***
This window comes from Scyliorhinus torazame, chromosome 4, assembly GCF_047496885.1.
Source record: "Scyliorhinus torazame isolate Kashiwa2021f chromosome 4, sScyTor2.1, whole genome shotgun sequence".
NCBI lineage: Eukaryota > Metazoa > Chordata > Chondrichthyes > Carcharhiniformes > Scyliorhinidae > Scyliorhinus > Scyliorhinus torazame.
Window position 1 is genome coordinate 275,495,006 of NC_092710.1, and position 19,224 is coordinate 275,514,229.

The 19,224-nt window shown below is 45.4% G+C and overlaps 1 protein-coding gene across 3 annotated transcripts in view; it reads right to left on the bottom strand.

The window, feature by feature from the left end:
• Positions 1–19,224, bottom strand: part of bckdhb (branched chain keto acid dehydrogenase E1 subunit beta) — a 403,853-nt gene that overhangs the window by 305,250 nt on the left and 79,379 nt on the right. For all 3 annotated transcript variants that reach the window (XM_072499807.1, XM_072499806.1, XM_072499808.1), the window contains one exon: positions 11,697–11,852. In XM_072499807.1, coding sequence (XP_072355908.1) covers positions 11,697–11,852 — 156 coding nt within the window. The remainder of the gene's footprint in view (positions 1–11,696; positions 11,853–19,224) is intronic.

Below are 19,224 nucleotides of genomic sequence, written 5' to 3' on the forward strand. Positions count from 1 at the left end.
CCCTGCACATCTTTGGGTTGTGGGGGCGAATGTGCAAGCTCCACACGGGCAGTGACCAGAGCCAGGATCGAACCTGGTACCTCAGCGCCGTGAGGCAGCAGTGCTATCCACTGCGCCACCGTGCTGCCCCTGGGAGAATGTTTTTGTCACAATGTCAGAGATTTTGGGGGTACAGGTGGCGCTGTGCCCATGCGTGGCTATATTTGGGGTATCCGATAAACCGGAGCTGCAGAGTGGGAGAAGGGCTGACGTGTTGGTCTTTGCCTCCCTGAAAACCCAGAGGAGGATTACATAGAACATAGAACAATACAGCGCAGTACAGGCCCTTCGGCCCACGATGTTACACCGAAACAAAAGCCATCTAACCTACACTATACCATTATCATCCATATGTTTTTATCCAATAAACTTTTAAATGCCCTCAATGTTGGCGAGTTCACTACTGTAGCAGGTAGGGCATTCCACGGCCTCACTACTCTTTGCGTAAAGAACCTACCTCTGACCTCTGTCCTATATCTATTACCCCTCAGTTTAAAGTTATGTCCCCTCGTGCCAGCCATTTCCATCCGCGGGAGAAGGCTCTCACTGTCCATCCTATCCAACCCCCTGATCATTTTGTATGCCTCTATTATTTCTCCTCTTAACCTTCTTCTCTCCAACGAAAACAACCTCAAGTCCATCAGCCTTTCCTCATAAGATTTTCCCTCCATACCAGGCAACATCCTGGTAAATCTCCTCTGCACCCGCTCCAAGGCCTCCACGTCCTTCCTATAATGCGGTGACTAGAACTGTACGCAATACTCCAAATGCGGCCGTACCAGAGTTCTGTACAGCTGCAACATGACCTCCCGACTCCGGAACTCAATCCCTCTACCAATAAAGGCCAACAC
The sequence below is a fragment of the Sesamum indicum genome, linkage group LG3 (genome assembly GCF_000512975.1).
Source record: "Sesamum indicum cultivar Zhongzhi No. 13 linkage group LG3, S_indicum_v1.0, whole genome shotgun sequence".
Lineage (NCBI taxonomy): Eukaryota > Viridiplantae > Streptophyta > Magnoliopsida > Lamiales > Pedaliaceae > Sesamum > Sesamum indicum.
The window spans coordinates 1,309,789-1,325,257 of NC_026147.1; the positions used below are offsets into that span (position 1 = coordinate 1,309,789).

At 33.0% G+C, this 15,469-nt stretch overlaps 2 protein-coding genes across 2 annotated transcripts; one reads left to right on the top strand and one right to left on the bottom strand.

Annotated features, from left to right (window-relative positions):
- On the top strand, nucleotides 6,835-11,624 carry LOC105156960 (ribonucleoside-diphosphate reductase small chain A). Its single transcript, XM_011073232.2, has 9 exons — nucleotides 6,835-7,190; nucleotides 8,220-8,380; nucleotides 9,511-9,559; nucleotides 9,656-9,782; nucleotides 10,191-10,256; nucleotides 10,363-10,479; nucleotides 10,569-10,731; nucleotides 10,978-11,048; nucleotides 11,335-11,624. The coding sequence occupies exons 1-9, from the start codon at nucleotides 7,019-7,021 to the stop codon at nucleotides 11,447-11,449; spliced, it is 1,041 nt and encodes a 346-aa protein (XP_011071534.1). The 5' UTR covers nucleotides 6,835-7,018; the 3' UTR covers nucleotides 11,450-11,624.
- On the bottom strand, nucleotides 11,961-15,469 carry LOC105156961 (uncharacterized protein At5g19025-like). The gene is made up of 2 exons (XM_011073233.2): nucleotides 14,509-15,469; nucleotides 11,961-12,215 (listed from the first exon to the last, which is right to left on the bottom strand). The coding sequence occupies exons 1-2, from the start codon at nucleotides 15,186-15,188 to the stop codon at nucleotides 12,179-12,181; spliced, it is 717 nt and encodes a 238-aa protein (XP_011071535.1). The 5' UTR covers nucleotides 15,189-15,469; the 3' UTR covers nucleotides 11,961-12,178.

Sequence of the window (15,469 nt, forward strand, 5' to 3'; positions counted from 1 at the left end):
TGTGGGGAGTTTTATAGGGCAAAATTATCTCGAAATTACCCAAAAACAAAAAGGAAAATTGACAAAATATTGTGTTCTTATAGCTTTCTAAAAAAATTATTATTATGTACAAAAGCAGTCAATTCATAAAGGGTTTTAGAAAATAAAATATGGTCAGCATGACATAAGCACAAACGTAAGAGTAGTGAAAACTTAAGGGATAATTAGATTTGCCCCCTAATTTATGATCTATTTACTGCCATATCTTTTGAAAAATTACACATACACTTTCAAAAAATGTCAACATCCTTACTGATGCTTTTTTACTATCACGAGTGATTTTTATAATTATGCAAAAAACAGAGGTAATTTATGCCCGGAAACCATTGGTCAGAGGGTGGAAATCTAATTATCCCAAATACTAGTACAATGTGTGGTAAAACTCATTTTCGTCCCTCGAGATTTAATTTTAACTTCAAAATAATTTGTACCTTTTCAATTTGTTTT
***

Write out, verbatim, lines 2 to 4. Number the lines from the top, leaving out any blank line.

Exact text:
Source record: "Scyliorhinus torazame isolate Kashiwa2021f chromosome 4, sScyTor2.1, whole genome shotgun sequence".
NCBI lineage: Eukaryota > Metazoa > Chordata > Chondrichthyes > Carcharhiniformes > Scyliorhinidae > Scyliorhinus > Scyliorhinus torazame.
Window position 1 is genome coordinate 275,495,006 of NC_092710.1, and position 19,224 is coordinate 275,514,229.